Connecting to the buyers of big deals is the forever frontier. I write on it, speak on it, read on it, worry about it, practice it… Figuring out how to get to the people who make the decision is evergreen in the minds of sales people and business owners.

From time to time I come across the anomaly—someone who simply doesn’t have this problem. People are beating down their door. They have more opportunities than they can process and they are working to control growth. How does this happen? Partly, they’re lucky bastards (and I’m jealous of them), but mostly I think they’re known for something specific, so people come to them.

For those of us who are not that lucky, I write about how to achieve this type of feedback extensively in my new e-book, “How to Get into Big Companies for Big Sales… and What to Do Once You Get There”.

In the meantime, the old way of creating this condition was based upon…

  • Longevity. They have been doing what they do for a long time.
  • Specificity. They are known for something very specific. It could be wrought iron gates, credit card processing software, criminal defense—the list is endless. However, in their specific field, they solved a unique problem and are capable of being briefly-defined. (See my past post titled “Rollercoasters”).
  • Dependability – The outcome is universally the same for the customers and it is exceptional.
  • The interesting thing about the world in which we now live is that you can shortcut dramatically the requirement of Longevity through the development of a position of expertise.

    In case you still need to be convinced that you should download this FREE e-book, here’s a quick excerpt:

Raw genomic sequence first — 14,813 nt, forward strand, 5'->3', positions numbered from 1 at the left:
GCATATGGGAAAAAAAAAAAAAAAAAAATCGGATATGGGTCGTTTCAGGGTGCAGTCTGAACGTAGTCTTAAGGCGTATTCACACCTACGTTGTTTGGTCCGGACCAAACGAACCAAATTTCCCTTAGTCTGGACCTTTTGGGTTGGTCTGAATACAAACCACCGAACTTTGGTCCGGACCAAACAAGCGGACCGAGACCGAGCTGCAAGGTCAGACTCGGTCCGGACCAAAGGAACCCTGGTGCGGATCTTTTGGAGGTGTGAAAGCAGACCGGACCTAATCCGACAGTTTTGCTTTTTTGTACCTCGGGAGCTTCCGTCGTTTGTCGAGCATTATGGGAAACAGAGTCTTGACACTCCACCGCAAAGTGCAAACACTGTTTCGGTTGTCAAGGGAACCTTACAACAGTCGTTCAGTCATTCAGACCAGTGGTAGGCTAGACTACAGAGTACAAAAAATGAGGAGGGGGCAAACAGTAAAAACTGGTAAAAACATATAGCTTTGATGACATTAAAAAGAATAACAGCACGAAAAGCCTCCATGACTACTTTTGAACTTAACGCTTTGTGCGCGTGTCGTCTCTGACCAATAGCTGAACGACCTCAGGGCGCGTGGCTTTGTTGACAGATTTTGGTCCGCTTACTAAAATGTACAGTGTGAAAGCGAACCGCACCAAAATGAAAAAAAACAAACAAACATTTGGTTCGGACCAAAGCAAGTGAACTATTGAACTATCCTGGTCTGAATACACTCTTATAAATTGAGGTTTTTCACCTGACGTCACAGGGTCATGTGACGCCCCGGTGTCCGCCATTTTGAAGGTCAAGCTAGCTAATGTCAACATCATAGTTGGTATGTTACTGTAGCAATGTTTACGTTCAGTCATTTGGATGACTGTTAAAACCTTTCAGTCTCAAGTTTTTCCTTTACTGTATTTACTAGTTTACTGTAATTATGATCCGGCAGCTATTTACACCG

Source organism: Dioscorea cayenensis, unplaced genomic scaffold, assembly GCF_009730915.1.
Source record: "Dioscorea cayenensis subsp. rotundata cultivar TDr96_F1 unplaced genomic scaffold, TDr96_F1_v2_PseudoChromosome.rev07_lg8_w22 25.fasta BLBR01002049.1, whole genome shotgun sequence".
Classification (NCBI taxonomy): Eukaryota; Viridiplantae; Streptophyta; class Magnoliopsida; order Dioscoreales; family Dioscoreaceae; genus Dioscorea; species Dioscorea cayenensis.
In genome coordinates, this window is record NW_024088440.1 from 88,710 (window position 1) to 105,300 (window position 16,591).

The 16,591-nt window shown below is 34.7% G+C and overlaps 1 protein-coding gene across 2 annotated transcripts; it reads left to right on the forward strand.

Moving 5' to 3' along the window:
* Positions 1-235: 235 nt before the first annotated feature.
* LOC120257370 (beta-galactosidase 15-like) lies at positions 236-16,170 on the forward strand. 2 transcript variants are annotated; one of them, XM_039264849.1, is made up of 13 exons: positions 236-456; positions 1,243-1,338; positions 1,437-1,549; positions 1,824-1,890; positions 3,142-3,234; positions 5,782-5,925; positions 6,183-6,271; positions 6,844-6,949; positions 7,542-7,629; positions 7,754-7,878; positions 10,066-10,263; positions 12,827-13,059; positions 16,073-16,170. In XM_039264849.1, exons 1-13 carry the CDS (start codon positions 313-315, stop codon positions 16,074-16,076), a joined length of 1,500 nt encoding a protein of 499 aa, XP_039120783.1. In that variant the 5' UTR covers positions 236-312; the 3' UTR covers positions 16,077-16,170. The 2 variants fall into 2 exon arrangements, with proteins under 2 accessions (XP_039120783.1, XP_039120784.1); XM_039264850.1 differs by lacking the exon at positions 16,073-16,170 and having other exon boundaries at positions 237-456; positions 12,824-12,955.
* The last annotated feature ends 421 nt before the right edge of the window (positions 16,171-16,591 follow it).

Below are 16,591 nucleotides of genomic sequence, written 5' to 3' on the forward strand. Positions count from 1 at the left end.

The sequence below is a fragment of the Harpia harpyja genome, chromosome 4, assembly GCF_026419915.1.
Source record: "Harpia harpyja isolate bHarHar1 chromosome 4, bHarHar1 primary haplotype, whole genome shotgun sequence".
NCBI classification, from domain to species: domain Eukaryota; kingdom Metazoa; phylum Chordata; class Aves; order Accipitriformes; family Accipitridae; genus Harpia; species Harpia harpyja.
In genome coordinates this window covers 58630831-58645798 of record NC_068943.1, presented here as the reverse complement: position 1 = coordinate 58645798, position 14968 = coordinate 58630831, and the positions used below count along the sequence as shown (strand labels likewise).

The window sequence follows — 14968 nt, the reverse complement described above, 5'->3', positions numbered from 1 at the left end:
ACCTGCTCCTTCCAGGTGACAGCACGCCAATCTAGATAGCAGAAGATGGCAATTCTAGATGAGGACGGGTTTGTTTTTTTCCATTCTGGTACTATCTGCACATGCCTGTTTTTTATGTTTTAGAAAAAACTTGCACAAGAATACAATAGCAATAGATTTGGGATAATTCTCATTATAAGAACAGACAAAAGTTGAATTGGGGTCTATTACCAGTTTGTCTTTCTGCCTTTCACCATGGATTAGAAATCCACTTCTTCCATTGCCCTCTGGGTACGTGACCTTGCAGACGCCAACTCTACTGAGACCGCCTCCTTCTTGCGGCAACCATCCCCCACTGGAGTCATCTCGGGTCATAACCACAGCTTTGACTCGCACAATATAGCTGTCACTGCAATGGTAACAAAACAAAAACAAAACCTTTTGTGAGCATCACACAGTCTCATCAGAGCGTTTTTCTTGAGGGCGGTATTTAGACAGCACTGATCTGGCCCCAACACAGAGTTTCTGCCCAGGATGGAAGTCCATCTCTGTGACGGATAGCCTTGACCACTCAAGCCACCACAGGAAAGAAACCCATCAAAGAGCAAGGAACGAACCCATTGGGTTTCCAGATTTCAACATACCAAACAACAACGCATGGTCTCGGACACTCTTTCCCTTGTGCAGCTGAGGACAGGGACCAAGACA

Challenges Hunters Face

    I KNOW I DON’T HAVE TO TELL YOU THIS, BUT I’LL say it anyway: selling never has been the easiest game in town.

    But for the past 14 years or so, we’ve built processes and strategies that have worked in most situations.

    In stable economic times, you could bake yourself into your clients’ normal budgeting cycles because there actually were normal budgeting cycles.

    Not anymore.
    You could also depend on their normal contract lengths as they ran through their 1-year, 2-year, or 3-year contracts with vendors.
    You could even build your tickler files for dates when those events were going to occur.

    Not anymore.
    Companies had strategic plans and capital initiatives. You could anticipate what was going to happen and prepare yourself for that eventuality.

    Not anymore.
    Selling your customers was about reaching people with budgets and business initiatives.

    Not anymore.
    You’re walking into different circumstances from what you’ve grown accustomed to over the last 4, 10, or 14 years.

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